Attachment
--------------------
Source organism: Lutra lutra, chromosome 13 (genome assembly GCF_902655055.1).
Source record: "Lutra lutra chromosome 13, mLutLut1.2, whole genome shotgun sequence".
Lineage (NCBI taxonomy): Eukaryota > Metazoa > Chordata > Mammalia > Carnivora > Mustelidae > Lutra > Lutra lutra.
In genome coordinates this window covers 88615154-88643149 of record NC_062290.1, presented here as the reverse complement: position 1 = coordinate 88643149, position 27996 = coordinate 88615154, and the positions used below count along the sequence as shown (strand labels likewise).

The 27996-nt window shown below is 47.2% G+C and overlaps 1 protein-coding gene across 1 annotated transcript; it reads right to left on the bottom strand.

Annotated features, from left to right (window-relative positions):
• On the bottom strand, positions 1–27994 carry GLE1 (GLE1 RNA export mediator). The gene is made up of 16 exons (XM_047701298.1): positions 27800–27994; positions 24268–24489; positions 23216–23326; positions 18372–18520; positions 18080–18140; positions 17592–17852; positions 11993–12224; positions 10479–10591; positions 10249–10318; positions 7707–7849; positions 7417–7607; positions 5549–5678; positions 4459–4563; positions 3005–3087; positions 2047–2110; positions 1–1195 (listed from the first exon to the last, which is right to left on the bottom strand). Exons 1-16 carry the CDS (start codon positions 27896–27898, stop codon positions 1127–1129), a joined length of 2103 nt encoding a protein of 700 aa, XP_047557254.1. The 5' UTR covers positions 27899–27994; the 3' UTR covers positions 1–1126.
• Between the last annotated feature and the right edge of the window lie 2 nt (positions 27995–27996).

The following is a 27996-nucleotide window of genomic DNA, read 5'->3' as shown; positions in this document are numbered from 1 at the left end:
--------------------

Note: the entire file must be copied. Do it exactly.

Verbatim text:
Source organism: Lutra lutra, chromosome 13 (genome assembly GCF_902655055.1).
Source record: "Lutra lutra chromosome 13, mLutLut1.2, whole genome shotgun sequence".
Lineage (NCBI taxonomy): Eukaryota > Metazoa > Chordata > Mammalia > Carnivora > Mustelidae > Lutra > Lutra lutra.
In genome coordinates this window covers 88615154-88643149 of record NC_062290.1, presented here as the reverse complement: position 1 = coordinate 88643149, position 27996 = coordinate 88615154, and the positions used below count along the sequence as shown (strand labels likewise).

The 27996-nt window shown below is 47.2% G+C and overlaps 1 protein-coding gene across 1 annotated transcript; it reads right to left on the bottom strand.

Annotated features, from left to right (window-relative positions):
• On the bottom strand, positions 1–27994 carry GLE1 (GLE1 RNA export mediator). The gene is made up of 16 exons (XM_047701298.1): positions 27800–27994; positions 24268–24489; positions 23216–23326; positions 18372–18520; positions 18080–18140; positions 17592–17852; positions 11993–12224; positions 10479–10591; positions 10249–10318; positions 7707–7849; positions 7417–7607; positions 5549–5678; positions 4459–4563; positions 3005–3087; positions 2047–2110; positions 1–1195 (listed from the first exon to the last, which is right to left on the bottom strand). Exons 1-16 carry the CDS (start codon positions 27896–27898, stop codon positions 1127–1129), a joined length of 2103 nt encoding a protein of 700 aa, XP_047557254.1. The 5' UTR covers positions 27899–27994; the 3' UTR covers positions 1–1126.
• Between the last annotated feature and the right edge of the window lie 2 nt (positions 27995–27996).

The following is a 27996-nucleotide window of genomic DNA, read 5'->3' as shown; positions in this document are numbered from 1 at the left end: